The Homebuyer report is the standard choice for people buying properties in a reasonable condition.
Those interested in period or unusual properties are best served by a RICS building or structural survey.
As well as identifying problems with the property, buyers can ask that the report include projected costs for repairs, and estimates for how long these might take.
This type of survey, being the most comprehensive of the three, costs at least £600 - but as suggested above, it could save far more in the longer term.
Once a survey has been carried out, buyers might wish to renegotiate details of the sale - in terms of the property's price, or asking if the work can be done in advance, for example.
It's wise to get as much organised regarding the mortgage before finding a property as possible; having the promise of a mortgage in place will make the process of buying that much simpler and quicker.
Once buyer and seller have agreed on a price, the exact details of the mortgage can then be finalised, at which point we may face an arrangement fee - also known as a completion fee.
This can vary hugely, ranging from up to £2,000 in cash to a percentage of the mortgage amount.
Lenders usually allow buyers to add this fee onto to their mortgage, although they will then end up paying interest on the fee as well as the loan.
Once the mortgage is completely sorted, the next thing is to exchange contracts and fully commit to purchasing the property.
At this point buyers must take out buildings insurance, to cover the cost of repairing or rebuilding the property should it get damaged.
This isn't optional - all lenders make it a requirement of their mortgages.
Policies cost an average of £181 a year according to the Money Advice Service, but the price can increase dramatically for homes at risk of flooding. Fortunately, if that's the situation, there are now ways to limit the cost.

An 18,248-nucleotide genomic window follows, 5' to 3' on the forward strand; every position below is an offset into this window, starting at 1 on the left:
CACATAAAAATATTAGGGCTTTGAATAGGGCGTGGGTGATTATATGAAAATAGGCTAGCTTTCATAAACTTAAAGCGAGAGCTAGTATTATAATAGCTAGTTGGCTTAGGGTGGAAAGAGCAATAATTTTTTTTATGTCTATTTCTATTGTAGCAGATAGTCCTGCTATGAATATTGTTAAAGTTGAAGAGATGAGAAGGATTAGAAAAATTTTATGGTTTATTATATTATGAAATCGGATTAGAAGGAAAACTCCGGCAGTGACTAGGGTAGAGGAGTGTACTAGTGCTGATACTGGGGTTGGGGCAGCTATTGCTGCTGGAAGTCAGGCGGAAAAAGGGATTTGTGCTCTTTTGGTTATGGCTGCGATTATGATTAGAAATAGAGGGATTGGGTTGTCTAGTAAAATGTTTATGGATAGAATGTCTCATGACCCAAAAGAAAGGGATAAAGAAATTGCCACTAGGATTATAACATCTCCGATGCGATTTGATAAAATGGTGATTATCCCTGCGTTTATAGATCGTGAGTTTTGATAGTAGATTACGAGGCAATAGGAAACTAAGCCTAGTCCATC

Mortgage account fee
The sale of the property is ultimately completed around four weeks after contracts have been exchanged. At this point, buyers need to pay the conveyancer's fees together with the disbursement fees already mentioned.
Some providers will also charge a mortgage account fee, which covers setting up and maintaining the mortgage, and will typically cost between £100 and £300, with most lenders simply adding it to the mortgage.
Given the relatively small size of the fee, it's worth paying upfront, as adding it to the mortgage will mean it incurs interest for the mortgage's lifetime.
The benefit of paying this fee is that it removes the need to pay Redemption Administration Fees (also known as exit fees) when the mortgage account is closed - either because it's paid off or the mortgage is being moved.
Note, however, that paying a mortgage account fee only covers exit fees if they'd be incurred through paying off the mortgage at the usual rate; anyone paying theirs off early may still be liable for Early Repayment Charges.
Stamp duty, or Stamp Duty Land Tax (SDLT) to give it its full name, is a tax paid to the government based on the price of the property being purchased.
It must be paid within 30 days of completion of the property purchase.
As the price of a property increases, so does the percentage of that price that is paid in tax.
|Property price, up to||Up to £125,000||£250,000||£925,000||£1.5 million||Above £1.5 million|
|Stamp duty applied||0%||2%||5%||10%||12%|
In this guide, we're assuming that buyers are looking for a house for themselves, and that it'll be their sole property; if not, stamp duty rates are very different.
There's more in our complete guide to stamp duty, available here.
While the above fees, or their differently named counterparts, are unavoidable, shopping around and getting recommendations can ensure buyers get the best value for their money. This is particularly the case when choosing conveyancers, surveyors and insurers.
Bear in mind that some lenders and estate agents may recommend the services of particular individuals and organisations - and some mortgage providers will also charge us if we choose to buy our buildings insurance from someone other than them.
However, buyers are under no obligation to follow through with those recommendations; though the suggestions may be sound, it can frequently pay to carry out a little independent research.